Between June 1943 and February 1945, the city was the site for eleven Allied bombing attacks. The most serious took place on April 28, 1944, and destroyed most of the old town center. Approximately two-thirds of the city was destroyed over the course of the war.

Modern Germany

Following World War II, Friedrichshafen was part of the French occupation zone before its incorporation into Baden-Württemberg, West Germany. The German aeronautics industry was again banned for many years after the war, and companies again failed or shifted production. The city's principal recovery dates to its establishment as the administrative seat of the Bodenseekreis district of, West Germany, in 1973.

The last French troops withdrew from their "Durand de Villers" Quarter (Quartier Durand de Villers) in 1992.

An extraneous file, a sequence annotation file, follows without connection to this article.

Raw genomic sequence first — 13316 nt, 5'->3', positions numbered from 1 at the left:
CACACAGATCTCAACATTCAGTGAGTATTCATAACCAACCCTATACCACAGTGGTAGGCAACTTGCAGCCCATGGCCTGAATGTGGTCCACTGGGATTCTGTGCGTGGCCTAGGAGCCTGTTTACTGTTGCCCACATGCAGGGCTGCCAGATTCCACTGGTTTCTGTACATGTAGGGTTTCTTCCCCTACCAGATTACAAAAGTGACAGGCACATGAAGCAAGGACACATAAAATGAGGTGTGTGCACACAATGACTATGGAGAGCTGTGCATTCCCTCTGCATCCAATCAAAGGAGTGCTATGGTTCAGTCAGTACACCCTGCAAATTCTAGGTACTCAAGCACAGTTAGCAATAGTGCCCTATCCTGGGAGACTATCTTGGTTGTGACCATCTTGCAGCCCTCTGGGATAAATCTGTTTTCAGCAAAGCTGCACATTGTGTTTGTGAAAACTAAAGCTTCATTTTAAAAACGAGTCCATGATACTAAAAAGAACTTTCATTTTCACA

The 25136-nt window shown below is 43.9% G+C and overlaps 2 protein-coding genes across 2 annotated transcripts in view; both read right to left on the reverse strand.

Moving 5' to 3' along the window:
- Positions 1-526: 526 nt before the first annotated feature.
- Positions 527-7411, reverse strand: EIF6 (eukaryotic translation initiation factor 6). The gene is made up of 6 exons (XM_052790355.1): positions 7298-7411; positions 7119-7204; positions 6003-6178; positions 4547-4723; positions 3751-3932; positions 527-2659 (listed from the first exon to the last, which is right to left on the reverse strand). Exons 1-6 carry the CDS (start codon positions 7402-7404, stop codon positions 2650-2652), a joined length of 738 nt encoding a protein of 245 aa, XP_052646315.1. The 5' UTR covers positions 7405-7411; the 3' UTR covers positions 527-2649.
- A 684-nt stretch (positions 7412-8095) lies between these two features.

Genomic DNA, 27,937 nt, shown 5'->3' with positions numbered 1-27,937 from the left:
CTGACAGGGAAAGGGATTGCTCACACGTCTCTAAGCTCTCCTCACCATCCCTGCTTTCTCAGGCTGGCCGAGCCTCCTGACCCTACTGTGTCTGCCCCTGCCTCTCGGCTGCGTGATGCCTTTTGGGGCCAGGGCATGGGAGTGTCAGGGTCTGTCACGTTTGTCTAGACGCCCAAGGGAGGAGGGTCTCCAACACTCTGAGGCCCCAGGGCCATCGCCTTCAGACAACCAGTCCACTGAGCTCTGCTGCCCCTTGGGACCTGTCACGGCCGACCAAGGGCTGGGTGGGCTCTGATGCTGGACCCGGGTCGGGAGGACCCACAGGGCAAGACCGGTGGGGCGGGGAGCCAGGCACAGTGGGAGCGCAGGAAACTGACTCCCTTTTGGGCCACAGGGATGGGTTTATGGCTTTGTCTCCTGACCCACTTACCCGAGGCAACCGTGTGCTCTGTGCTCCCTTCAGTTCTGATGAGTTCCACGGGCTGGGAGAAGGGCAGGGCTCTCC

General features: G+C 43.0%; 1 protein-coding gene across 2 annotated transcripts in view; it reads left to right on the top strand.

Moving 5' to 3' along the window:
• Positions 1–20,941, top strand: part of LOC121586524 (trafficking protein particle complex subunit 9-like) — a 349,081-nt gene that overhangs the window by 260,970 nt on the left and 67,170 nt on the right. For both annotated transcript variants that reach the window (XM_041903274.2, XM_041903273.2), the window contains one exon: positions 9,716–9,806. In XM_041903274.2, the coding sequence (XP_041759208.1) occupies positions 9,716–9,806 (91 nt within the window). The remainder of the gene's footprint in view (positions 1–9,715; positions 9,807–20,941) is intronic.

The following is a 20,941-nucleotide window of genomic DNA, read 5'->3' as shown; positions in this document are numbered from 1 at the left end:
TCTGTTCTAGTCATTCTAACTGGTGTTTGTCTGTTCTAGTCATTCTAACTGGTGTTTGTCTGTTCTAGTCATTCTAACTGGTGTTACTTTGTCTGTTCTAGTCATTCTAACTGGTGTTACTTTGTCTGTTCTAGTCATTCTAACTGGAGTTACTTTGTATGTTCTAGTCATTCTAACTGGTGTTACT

Economy


Airship construction in the first third of the 20th century attracted considerable industry and contributed significantly to Friedrichshafen's relative prosperity. Friedrichshafen is best known for having been home to the Zeppelin Airship Company, the Dornier Flugzeugwerke, Tognum AG and its commercial internal combustion engine manufacturing subsidiary - MTU Friedrichshafen Gmbh as well as ZF Friedrichshafen AG, a manufacturer of transmission systems. Count Ferdinand von Zeppelin, who was born in Konstanz (Constance), originally had his airships built in a floating airship hangar on the lake which could be aligned with the wind to support the difficult starting procedure. There is a large Zeppelin Museum sited near the lake shore. In recent years a number of small Zeppelin airships have been constructed using modern technology (Zeppelin NT) and these can be booked for sightseeing tours. There is also a Dornier Museum, located at the Friedrichshafen airport, which displays restored Dornier aircraft and technology.